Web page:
* The low nominal cost of credit during the 1970s encouraged agriculture to overinvest in capacity, resulting in inevitable adjustments in the '80s. Real interest rates were low, and even hit negative values at times, during the 1970 s. Rapidly rising asset values and equity, spurred by continued high inflation expectations and readily available credit, provided farmers with the incentive as well as the collateral base to expand. Relatively strong commodity prices and large export demand kept the interest expense associated with this capital expansion small relative to net cash income.

Generally, conditions in the farm sector have improved for 1984 compared with the past three years. Overall, farm prices are currently well above those of last year. In addition, new crop future prices for most of the spring-planted crops are reasonably strong. Stronger demand has been generated by accelerated world economic growth, increased US real disposable income, and some easing of the strength of the dollar. Also, US supplies have been reduced to more workable levels by last year's payment-in-kind (PIK) program and drought. Farm income continues to improve, with moderate inflation and relatively stable interest rates helping to hold down production costs.

Although conditions have improved, there is concern that commodity prices will weaken this fall after harvest. Also, some believe that farm asset values continue to be pressured by what the market sees as a problem of long-term excess capacity for agriculture.

Bankers are requiring more security for agricultural loans and not basing loan amounts on the presumption of land appreciation. This gives rise to an apparent paradox: More farmers face financial difficulties at the same time that conditions for the sector as a whole have improved.

Perhaps the most important point is that financial problems are not being felt evenly across the farm sector. Many of the problems are highly concentrated in particular regions, where drought and past years' low prices have combined to place farmers in financial stress. Financial problems are also concentrated among large producers - five-sixths of all farm debt is owed by one-third of farm operators. A major contributor to the problems of some producers is the excessive purchases of land and machinery in the last five years at inflated prices using money borrowed at high interest rates. These actions were based on the expectation of continued high rates of inflation and land appreciation.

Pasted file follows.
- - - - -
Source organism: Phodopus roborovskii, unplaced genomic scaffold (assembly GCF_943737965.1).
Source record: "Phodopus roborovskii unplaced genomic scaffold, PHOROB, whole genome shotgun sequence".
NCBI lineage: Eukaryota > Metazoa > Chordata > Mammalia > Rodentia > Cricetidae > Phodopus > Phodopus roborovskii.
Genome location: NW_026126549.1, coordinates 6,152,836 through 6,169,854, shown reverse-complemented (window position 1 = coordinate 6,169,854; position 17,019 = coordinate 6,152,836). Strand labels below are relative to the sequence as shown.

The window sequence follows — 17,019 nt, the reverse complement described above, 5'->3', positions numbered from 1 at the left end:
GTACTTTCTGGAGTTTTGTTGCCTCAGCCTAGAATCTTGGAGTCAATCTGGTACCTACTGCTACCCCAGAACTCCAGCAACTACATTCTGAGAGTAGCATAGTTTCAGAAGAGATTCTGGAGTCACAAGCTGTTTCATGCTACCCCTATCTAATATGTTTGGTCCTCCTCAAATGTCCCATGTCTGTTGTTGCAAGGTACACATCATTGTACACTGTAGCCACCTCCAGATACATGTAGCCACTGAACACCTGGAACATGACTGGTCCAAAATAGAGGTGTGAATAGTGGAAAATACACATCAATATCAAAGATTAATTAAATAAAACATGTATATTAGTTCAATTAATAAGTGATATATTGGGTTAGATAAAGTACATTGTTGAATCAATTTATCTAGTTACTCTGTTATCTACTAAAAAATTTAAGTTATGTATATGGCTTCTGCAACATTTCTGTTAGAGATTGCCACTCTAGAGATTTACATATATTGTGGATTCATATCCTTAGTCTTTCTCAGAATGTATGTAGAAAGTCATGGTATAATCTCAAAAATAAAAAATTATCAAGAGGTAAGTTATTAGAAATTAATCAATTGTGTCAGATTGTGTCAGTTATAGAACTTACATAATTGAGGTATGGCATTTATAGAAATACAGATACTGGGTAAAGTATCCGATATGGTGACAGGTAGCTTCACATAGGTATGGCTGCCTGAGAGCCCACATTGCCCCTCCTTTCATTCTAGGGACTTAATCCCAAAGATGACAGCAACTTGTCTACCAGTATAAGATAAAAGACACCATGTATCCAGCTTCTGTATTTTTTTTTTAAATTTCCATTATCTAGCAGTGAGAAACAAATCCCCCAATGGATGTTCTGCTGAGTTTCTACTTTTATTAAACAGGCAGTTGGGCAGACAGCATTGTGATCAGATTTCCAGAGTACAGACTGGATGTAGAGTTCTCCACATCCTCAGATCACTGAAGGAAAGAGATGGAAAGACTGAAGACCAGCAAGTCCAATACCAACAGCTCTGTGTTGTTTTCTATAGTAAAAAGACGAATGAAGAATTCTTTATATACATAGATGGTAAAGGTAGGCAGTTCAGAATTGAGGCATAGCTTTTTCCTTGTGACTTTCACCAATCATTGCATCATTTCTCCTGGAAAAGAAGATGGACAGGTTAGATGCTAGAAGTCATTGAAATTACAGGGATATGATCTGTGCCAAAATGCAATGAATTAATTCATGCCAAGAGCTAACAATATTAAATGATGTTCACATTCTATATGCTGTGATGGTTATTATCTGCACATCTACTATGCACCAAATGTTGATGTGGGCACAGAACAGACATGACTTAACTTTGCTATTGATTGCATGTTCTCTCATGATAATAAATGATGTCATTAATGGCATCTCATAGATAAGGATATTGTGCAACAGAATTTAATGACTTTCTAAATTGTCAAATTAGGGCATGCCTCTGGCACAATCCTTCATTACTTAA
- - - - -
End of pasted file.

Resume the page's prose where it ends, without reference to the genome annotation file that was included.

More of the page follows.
But many of agriculture's problems are outside the reach of farm policy per se. For example, monetary and fiscal policy - and the interest, currency exchange, and inflation rates they influence - have become critical in determining farm production costs and demand for farm products here and abroad.

At President Reagan's request, the Cabinet Council on Food and Agriculture has initiated a comprehensive review and assessment of food and agriculture policies and programs. A working group within the Cabinet Council has been given a threefold mandate: to discuss the future course of food and agriculture policy with interested parties in and out government; to review and assess current food and farm programs; and to prepare a list of food and agriculture policy options by early 1985 for consideration by the Cabinet Council and the President.

US Agriculture Secretary John R. Block is holding hearings around the country to gain valuable input from producers, consumers, farm input suppliers, and exporters on the future course of US agricultural policy.

We hope that these efforts will lead to a consensus on the policies needed for a competitive agriculture sector to adjust to changing market conditions without large-scale and costly government intervention.

The next is scheduled to appear Aug. 15.

US farmers are the most efficient and productive in the world. But during the last few years, the economic plight of many of them has worsened. The Monitor asked three agriculture specialists to share their views on US farm problems and what can be done to help solve them. William G. Lesher is assistant US secretary of agriculture for economics.